Jewels: It's like, think outside the box; if you have a little bit of leftover shrimp or have a little bit of leftover chicken, scramble up an egg, throw the chicken in there, chop up a little bit of onion or a little bit of green onion, or maybe you even have some leftover from the salad that you had the night before and throw in a handful of quinoa because you keep that in the fridge all the time. And it's like, that's an amazing breakfast. Or, you know, you could even wrap that in a whole wheat tortilla and take it with you. So just sort of thinking outside the box and saying, I'm going to make a little bit of this extra, we're trying to empower people to say, it doesn't even have to be a recipe, like our recipes are just guidelines. They're not formulaic.
Jill: And I think one other thing that's important to Jewels and I, I know it sounds a little hippy-dippy, but we love what we do, and we love being in the kitchen together. ... We were fortunate to work for people that we really do care about, and you want to make them happy, so I feel like the energy you put into the food when you're making it, you're putting all that good energy and that love into the food, it really does come out and make a difference.
SS: What are your thoughts on dry herbs versus fresh herbs?
Jewels: I think that anything green, the more green you have on your plate, the better. And that even includes an herb. Fresh herbs are a wonderful way to change one single item. If you have a tomato, it's a tomato. Put a little salt and pepper on it, it's an even better tomato. If you put a piece of basil, it's an even better tomato. It's a totally different type of tomato.
Jill: Yeah, and that's not to say we're against dry herbs, because they certainly have their place in the kitchen and there are certain things that you use those for. They are great to have on hand, but using the fresh herbs really does add another layer of brightening up the food and freshening it up and making it pop and come alive.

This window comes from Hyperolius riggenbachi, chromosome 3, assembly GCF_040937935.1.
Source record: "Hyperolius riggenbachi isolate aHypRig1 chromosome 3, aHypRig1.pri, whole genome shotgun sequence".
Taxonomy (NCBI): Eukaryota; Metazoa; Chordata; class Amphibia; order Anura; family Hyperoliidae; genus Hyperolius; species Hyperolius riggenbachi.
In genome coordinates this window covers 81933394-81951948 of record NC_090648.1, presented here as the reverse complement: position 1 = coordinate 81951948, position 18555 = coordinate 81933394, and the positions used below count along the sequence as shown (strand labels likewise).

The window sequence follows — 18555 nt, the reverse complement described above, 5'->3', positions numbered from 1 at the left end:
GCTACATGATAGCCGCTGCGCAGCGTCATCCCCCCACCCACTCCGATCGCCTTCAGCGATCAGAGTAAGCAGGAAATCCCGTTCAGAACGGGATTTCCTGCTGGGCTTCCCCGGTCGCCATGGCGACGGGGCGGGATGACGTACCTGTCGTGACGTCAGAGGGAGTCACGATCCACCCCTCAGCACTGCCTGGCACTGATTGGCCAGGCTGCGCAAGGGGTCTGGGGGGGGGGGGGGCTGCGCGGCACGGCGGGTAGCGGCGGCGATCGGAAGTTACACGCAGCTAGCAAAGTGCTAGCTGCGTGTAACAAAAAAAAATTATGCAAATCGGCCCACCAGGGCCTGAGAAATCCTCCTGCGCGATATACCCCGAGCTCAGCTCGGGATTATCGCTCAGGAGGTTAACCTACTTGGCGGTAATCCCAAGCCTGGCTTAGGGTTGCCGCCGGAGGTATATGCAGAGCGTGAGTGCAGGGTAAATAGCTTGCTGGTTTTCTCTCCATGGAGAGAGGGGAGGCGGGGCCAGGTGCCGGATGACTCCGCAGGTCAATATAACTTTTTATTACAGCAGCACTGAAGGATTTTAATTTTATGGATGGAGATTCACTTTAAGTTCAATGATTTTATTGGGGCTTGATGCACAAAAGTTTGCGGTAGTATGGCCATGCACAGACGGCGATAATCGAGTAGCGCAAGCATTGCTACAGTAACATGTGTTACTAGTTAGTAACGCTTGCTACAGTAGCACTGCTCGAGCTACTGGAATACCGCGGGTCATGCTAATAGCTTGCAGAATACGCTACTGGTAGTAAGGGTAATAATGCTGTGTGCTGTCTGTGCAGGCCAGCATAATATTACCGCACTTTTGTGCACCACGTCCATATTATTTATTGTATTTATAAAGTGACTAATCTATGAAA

Jewels: It doesn't have to be some exotic thing. Look, I'm not asking someone to use marjoram every day or something. But honestly, like even parsley. Parsley is my best friend. Parsley is totally inexpensive and completely underrated. I mean, I think a cup of parsley has as much vitamin C as like a cup of orange juice or something. It's got amazing vitamins and minerals, and you can use it as an herb or you can roughly chop it and throw it in your salad, and it gives it like this bright, fresh flavor. It's a basic herb that anyone could find.
SS: Lemons and limes are also important to your recipes.
Jewels: We're big on lemons and limes. We're big on the zest of lemons and limes, and we're big on the beautiful freshness of the juices getting in the food.
Jill: Again, it's about just brightening up the food and making the flavors pop. And the fresh herbs and the citrus really do that.
Jewels: I think it's psychological in the smell too. All of those things are all senses in a way that you take care of yourself. It's making that meal, even if it's a quick one, a really pleasurable one. It's pleasure to me; eating is pleasure to me.
SS: Do you have suggestions for good packable meals?
Jewels: I do think that taking the time to actually make yourself a cucumber and tomato and celery and parsley salad, and putting it in a glass container and putting it in your fridge at work is going to taste even better when you eat it at lunch. Don't be afraid to think outside the box and think that it has to be something that goes into a brown paper bag, although it can be. And also, soups are a great thing to take with you.
Jill: Yeah get a thermos. ... You can even be in your car and be sipping on your soup if you had to. And wrapping stuff in a whole wheat tortilla. You can make a burrito out of anything.
Try some of Jewels' and Jill's recipes!
Jewels' Fantastic Fish Marinade
Jewels' Favorite Soup Jill Makes
Halloumi Cheese with Cucumber Lentil Salad
Printed from Oprah.com on Saturday, March 8, 2014